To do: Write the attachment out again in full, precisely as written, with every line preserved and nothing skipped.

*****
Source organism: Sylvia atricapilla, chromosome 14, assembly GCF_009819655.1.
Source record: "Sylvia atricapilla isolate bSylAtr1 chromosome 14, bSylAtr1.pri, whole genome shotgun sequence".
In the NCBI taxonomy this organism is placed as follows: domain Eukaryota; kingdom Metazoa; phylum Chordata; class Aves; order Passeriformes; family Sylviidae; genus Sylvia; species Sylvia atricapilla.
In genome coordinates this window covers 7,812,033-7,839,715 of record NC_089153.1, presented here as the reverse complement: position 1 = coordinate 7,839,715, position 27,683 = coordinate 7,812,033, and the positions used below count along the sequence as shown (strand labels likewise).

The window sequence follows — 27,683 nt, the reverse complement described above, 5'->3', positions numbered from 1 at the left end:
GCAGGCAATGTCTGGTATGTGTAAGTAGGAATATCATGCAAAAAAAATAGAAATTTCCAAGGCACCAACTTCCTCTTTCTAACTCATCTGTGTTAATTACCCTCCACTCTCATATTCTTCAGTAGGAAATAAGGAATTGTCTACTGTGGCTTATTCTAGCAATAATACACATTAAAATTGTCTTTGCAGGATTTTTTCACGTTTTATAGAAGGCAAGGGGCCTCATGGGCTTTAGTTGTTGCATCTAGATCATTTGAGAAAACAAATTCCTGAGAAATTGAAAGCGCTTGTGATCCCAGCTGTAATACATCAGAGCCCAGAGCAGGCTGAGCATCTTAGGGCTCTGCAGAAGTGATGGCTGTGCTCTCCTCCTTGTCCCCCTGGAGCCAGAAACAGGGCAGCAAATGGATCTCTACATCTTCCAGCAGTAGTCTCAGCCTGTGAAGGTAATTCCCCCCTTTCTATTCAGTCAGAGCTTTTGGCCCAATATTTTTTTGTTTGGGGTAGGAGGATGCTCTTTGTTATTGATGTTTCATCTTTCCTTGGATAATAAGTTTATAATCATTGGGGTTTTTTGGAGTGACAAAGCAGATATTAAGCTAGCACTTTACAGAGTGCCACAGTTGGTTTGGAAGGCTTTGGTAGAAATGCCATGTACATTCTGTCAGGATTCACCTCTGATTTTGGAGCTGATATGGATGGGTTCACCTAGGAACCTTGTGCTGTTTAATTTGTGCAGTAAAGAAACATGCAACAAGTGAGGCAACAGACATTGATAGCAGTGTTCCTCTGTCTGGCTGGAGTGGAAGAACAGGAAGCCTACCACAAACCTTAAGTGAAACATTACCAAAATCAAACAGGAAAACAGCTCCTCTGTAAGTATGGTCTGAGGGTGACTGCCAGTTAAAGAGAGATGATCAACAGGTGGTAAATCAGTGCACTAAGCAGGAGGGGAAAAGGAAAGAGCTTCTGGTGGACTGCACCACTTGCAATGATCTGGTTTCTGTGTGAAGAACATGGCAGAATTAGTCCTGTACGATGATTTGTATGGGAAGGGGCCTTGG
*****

Source organism: Sylvia atricapilla, chromosome 14, assembly GCF_009819655.1.
Source record: "Sylvia atricapilla isolate bSylAtr1 chromosome 14, bSylAtr1.pri, whole genome shotgun sequence".
In the NCBI taxonomy this organism is placed as follows: domain Eukaryota; kingdom Metazoa; phylum Chordata; class Aves; order Passeriformes; family Sylviidae; genus Sylvia; species Sylvia atricapilla.
In genome coordinates this window covers 7,812,033-7,839,715 of record NC_089153.1, presented here as the reverse complement: position 1 = coordinate 7,839,715, position 27,683 = coordinate 7,812,033, and the positions used below count along the sequence as shown (strand labels likewise).

The window sequence follows — 27,683 nt, the reverse complement described above, 5'->3', positions numbered from 1 at the left end:
GCAGGCAATGTCTGGTATGTGTAAGTAGGAATATCATGCAAAAAAAATAGAAATTTCCAAGGCACCAACTTCCTCTTTCTAACTCATCTGTGTTAATTACCCTCCACTCTCATATTCTTCAGTAGGAAATAAGGAATTGTCTACTGTGGCTTATTCTAGCAATAATACACATTAAAATTGTCTTTGCAGGATTTTTTCACGTTTTATAGAAGGCAAGGGGCCTCATGGGCTTTAGTTGTTGCATCTAGATCATTTGAGAAAACAAATTCCTGAGAAATTGAAAGCGCTTGTGATCCCAGCTGTAATACATCAGAGCCCAGAGCAGGCTGAGCATCTTAGGGCTCTGCAGAAGTGATGGCTGTGCTCTCCTCCTTGTCCCCCTGGAGCCAGAAACAGGGCAGCAAATGGATCTCTACATCTTCCAGCAGTAGTCTCAGCCTGTGAAGGTAATTCCCCCCTTTCTATTCAGTCAGAGCTTTTGGCCCAATATTTTTTTGTTTGGGGTAGGAGGATGCTCTTTGTTATTGATGTTTCATCTTTCCTTGGATAATAAGTTTATAATCATTGGGGTTTTTTGGAGTGACAAAGCAGATATTAAGCTAGCACTTTACAGAGTGCCACAGTTGGTTTGGAAGGCTTTGGTAGAAATGCCATGTACATTCTGTCAGGATTCACCTCTGATTTTGGAGCTGATATGGATGGGTTCACCTAGGAACCTTGTGCTGTTTAATTTGTGCAGTAAAGAAACATGCAACAAGTGAGGCAACAGACATTGATAGCAGTGTTCCTCTGTCTGGCTGGAGTGGAAGAACAGGAAGCCTACCACAAACCTTAAGTGAAACATTACCAAAATCAAACAGGAAAACAGCTCCTCTGTAAGTATGGTCTGAGGGTGACTGCCAGTTAAAGAGAGATGATCAACAGGTGGTAAATCAGTGCACTAAGCAGGAGGGGAAAAGGAAAGAGCTTCTGGTGGACTGCACCACTTGCAATGATCTGGTTTCTGTGTGAAGAACATGGCAGAATTAGTCCTGTACGATGATTTGTATGGGAAGGGGCCTTGG